A Case for Impact Investing in Public Equities

Posted on December 12, 2019

Trevor David
Trevor David
Associate Director, Client Relations
Megan Wallingford
Megan Wallingford
Manager, Product Strategy & Development

As awareness around environmental and social issues has grown, so has the number of investors who deliberately seek to allocate capital to create positive social and environmental impact. Impact investing is as old as the sustainable investment industry, with the bulk of strategies to date having been executed through private equity and debt vehicles. However, as a more diversified pool of investors look to adopt impact investing strategies, fueled by the United Nations’ Sustainable Development Goals (SDGs) and the Paris Climate Agreement, a broader set of asset classes are being considered – here enters public equities.

The Global Impact Investing Network reports that public equity impact strategies experienced one of the most significant growth rates (25% CAGR) across all asset classes from 2014 to 2018. Given the strong interest in impact investing from retail and institutional investors, and the central role that public equities play in mainstream investment strategies, we expect continued growth in investing for impact through public equities.

Solution or dilution?

Momentum aside, can you truly achieve impact by investing in public equities? Some advocates of impact investing have raised concerns around whether such strategies can be meaningfully employed for public equities. Two prominent arguments include:

  1. The Disclosure Argument: How can you claim impact when it can’t be measured?
  • Impact investment fundamentally requires measurable impact. Data on outcomes and impacts of public companies is not yet reported broadly or consistently. As such, it is misleading to claim impact when it cannot be adequately measured.
  1. The Complexity Argument: How can you holistically assess impact across wide ranging business activities? 
  • Large public companies engage in many business activities that carry both direct and indirect, positive and negative impacts. Without a commonly accepted approach for aggregating these impacts, it is not feasible to determine which companies are having a net positive impact.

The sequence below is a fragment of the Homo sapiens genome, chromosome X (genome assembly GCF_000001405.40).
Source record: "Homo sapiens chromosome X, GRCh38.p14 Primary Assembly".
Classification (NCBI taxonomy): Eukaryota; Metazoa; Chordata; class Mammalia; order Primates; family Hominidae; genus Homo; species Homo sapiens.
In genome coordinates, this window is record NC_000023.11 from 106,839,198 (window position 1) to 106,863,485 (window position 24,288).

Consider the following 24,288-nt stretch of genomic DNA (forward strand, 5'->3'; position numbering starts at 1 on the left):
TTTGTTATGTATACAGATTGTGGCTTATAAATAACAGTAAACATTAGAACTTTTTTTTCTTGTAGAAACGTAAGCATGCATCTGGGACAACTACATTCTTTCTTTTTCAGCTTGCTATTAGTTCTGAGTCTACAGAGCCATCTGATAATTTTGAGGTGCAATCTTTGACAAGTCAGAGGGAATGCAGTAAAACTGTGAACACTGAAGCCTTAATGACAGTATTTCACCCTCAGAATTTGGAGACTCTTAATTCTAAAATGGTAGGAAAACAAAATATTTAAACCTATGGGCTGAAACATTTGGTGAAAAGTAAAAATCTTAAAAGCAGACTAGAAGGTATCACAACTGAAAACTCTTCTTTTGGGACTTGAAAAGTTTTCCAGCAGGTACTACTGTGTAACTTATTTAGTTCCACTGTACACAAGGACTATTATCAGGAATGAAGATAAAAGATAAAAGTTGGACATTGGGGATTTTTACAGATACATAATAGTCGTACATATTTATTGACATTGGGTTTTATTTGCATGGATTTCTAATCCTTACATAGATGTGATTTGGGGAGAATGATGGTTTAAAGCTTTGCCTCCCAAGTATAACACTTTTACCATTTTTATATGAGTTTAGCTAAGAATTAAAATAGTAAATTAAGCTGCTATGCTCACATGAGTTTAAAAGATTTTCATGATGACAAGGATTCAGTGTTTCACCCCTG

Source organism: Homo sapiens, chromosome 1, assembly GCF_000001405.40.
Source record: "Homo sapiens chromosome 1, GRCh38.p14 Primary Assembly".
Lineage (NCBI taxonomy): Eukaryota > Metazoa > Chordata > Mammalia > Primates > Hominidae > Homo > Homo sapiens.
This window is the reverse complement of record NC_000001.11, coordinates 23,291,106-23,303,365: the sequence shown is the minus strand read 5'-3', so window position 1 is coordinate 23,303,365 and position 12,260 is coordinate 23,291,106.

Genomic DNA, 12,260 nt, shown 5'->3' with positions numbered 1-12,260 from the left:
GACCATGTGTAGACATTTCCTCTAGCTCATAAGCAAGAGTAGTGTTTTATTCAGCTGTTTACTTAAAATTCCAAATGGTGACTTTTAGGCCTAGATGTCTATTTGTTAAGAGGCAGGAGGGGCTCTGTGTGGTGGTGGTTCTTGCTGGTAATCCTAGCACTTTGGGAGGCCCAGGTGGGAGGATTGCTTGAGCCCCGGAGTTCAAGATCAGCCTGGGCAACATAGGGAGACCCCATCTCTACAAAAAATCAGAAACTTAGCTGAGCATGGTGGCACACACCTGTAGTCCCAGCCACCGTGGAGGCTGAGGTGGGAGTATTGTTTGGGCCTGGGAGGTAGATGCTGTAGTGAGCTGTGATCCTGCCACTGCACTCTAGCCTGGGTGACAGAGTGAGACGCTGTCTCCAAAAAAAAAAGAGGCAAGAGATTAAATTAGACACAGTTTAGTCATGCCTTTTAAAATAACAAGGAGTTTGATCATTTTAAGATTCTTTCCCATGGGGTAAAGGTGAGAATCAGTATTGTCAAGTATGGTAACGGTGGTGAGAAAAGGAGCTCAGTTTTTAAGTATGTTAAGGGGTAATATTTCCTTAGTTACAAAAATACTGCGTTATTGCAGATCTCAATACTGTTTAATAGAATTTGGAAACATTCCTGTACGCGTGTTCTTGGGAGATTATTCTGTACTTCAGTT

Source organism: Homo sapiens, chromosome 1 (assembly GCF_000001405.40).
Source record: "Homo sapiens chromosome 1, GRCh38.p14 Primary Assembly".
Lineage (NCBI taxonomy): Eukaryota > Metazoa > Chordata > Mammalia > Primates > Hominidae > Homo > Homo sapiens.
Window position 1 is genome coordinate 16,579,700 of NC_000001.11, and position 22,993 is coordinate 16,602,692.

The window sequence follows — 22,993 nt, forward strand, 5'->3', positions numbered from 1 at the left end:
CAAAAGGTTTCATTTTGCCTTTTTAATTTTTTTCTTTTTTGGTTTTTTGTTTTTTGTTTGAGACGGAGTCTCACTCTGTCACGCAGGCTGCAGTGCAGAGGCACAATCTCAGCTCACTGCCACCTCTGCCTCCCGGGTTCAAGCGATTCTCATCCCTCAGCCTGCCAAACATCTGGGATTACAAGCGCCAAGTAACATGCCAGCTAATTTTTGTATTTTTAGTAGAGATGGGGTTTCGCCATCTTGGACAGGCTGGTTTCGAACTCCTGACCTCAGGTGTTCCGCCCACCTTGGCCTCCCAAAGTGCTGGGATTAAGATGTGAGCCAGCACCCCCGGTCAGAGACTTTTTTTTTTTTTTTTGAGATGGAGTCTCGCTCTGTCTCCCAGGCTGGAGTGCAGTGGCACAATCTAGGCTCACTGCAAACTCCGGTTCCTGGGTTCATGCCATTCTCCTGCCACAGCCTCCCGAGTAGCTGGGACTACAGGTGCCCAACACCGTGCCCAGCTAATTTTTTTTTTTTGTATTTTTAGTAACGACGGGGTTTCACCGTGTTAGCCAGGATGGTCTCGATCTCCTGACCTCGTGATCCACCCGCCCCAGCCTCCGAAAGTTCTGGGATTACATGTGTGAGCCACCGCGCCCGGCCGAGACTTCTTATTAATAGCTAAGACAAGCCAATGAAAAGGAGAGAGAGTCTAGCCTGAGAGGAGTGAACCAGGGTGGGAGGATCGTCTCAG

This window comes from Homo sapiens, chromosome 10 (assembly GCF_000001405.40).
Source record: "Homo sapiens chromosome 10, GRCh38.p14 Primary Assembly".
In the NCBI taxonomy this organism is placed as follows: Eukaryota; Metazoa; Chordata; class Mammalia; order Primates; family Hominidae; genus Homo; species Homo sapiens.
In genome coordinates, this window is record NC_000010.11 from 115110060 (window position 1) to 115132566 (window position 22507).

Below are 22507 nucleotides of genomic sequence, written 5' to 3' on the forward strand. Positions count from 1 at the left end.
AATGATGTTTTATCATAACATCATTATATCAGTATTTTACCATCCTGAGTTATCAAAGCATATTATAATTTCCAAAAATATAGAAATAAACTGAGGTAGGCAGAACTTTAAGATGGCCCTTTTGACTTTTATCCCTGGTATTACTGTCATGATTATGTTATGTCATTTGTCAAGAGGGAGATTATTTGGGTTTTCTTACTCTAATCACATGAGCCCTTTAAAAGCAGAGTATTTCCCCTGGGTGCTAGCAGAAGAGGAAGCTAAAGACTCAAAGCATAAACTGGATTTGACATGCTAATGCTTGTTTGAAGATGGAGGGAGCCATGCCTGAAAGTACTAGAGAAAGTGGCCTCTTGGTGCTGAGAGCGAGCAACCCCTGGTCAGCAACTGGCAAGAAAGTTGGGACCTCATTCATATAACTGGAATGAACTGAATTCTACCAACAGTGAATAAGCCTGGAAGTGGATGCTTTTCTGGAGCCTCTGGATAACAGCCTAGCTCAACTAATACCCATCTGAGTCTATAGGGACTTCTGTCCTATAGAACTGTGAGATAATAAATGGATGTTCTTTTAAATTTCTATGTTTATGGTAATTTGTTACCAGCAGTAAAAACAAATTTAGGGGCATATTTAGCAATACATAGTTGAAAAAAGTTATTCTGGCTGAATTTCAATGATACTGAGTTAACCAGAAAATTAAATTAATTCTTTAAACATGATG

The disclosure argument raises legitimate concerns regarding the availability and quality of impact data reported by public companies, and the related transparency of impact funds holding these companies. However, creative solutions are emerging to bridge this gap. For example, we’ve seen market interest in using revenues derived from sustainable products and services to both identify which companies are contributing to the solutions needed for a more sustainable future, and as a proxy for understanding the relative positive impact created. At Sustainalytics, we track involvement across 12 sustainable product themes such as renewable energy and affordable housing and provide a revenue percentage metric to indicate level of involvement.

We can also apply lessons learned from trends in ESG data disclosure. It was (and sometimes still is) argued that meaningful ESG integration is not possible in the absence of consistent and comprehensive company disclosures. Yet, as more investors incorporate ESG into their decision-making and company engagements, issuers increasingly recognize the importance of measuring and reporting this data – creating a powerful positive feedback loop. We expect that the proliferation of impact investing strategies and related engagements focused on public companies will be an important signal to issuers that impact measurement data is valued.